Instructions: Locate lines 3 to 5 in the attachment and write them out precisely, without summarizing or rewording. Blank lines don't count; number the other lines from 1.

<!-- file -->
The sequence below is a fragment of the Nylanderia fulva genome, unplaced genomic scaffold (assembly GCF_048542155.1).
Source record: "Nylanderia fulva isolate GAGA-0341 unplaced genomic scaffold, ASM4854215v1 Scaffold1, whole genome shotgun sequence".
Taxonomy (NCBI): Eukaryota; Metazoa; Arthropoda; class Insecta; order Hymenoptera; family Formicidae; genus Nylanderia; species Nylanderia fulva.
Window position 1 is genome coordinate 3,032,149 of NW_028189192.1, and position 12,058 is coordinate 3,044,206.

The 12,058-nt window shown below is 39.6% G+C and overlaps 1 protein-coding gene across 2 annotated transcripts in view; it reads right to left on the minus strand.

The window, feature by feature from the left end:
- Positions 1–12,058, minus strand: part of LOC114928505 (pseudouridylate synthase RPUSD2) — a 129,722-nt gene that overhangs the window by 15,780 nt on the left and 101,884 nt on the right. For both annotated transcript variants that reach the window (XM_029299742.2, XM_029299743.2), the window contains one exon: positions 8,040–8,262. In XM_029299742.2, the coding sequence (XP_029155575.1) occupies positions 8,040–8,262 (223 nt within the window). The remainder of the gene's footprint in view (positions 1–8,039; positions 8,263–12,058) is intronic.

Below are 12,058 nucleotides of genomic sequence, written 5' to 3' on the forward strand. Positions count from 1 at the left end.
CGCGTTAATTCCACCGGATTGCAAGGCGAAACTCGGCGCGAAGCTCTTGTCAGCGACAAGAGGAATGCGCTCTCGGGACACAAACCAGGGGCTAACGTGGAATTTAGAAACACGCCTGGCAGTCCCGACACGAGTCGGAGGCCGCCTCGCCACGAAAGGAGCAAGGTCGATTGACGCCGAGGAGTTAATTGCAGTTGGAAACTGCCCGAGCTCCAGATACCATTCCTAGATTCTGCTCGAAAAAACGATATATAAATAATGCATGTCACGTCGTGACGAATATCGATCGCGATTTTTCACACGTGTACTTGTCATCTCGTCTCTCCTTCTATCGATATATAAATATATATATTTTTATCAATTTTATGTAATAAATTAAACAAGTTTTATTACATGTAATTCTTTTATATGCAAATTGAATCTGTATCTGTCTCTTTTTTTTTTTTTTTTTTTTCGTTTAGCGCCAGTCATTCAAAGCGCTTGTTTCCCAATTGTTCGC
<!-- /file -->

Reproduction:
Taxonomy (NCBI): Eukaryota; Metazoa; Arthropoda; class Insecta; order Hymenoptera; family Formicidae; genus Nylanderia; species Nylanderia fulva.
Window position 1 is genome coordinate 3,032,149 of NW_028189192.1, and position 12,058 is coordinate 3,044,206.

The 12,058-nt window shown below is 39.6% G+C and overlaps 1 protein-coding gene across 2 annotated transcripts in view; it reads right to left on the minus strand.